Another important design choice is to always keep the user up to date on their subscription status in the settings portion of their app. This way, it is simple for the user to know which version of the app they are using.
Lastly, when a user is ready to cancel a subscription, clearly state that any subscription cancelations have to be done through the native store system. Subscription payments and cancelations are always handled through the Apple App Store and Google Play Store.
Setup for Dev Portals
When beginning the initial development setup of IAPs, there are several things to consider.
- Know ahead of time that each app can have one of these pricing options, not a mix:
- A subscription setup that gets renewed after a set duration of time
- A product setup, where a single price is paid one time for one product
- Each product and subscription will have to have a unique SKU for the entire store
- An application may have multiple subscriptions and products if needed.
Once requirements are made for your applications purchases, they can then be added to the development portals. For Apple products, you may insert the product purchases in the features tab of App Store Connect and for Android products navigate to the In-App products tab of the Google Developer Console. Once the purchase is set up, you may begin testing!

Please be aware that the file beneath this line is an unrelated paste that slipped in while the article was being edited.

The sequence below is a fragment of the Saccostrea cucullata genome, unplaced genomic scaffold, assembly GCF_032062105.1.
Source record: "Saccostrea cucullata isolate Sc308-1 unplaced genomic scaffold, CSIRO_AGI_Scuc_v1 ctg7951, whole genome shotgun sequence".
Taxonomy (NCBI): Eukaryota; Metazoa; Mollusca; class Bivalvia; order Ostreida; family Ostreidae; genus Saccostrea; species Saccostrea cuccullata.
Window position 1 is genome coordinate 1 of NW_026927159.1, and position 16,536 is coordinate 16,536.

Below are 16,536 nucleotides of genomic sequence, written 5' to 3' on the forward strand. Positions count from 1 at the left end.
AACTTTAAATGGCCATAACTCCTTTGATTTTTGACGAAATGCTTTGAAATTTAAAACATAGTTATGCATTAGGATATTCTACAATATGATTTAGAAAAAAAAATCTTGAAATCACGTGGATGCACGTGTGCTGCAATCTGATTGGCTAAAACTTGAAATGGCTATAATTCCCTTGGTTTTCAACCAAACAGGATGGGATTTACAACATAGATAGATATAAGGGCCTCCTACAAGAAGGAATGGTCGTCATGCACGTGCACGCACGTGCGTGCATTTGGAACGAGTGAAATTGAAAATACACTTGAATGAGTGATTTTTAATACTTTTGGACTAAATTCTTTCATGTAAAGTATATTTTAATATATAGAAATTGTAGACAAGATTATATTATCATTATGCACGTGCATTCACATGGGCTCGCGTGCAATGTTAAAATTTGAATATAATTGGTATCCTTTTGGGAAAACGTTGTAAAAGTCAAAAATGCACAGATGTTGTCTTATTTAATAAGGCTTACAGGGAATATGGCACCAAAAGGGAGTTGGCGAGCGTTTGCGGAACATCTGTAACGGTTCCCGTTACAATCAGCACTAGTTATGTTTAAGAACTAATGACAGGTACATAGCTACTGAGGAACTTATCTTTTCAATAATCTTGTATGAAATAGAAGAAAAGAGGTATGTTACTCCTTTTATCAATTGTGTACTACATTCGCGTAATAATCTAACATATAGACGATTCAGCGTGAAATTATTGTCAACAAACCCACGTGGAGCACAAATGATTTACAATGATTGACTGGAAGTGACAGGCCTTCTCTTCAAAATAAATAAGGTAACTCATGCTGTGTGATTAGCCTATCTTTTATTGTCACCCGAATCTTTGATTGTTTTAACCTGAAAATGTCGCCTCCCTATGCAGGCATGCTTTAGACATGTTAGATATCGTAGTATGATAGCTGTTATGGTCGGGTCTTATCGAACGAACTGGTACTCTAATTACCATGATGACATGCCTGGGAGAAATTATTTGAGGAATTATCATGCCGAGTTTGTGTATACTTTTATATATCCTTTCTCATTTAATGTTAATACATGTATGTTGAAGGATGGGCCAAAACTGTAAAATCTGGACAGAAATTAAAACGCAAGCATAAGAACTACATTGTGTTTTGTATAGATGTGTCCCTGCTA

Speed up Development & Testing Time
While the pricing options are generally easy to set up in the development consoles, they are more time consuming to test. Increase your typical estimate for testing! To help speed up your development time, here are 5 easy steps to follow:
- Create a sandbox user
- Navigate to the Apple and Google developer consoles to create sandbox users. Once created, use those credentials to test from your physical device. Currently the Apple simulators and Google emulators do not support testing of IAPs, so you must use a real device.
- Check for a receipt
- On the app initialization, check to see if the current user has any IAP receipts. If no receipts are found, you may assume that they have not made any IAPs.
- Validate the receipt
- On the other hand, if a receipt is found, you must validate it. Apple and Google both have public endpoints to send receipts to. This API will return if the receipt is legitimate. If the receipt is authentic, we can now determine if they have any active purchases.
- Determine if the purchase is active
- For the next step, you must determine if a receipt is still active. To do so, compare the expiration date with the current date. If the expiration date is later than the current date then the subscription is still active.
- Display the correct views
- Lastly, as a developer, you must determine what is displayed to the user. If a receipt is authentic and active, ensure that the user is able to view the paid content. Otherwise, display the original free portions of your application.
If you need help determining which payment model is right for your app (or even help developing or designing the app!), contact us! We’d love to chat and provide whatever help we can for your idea and organization.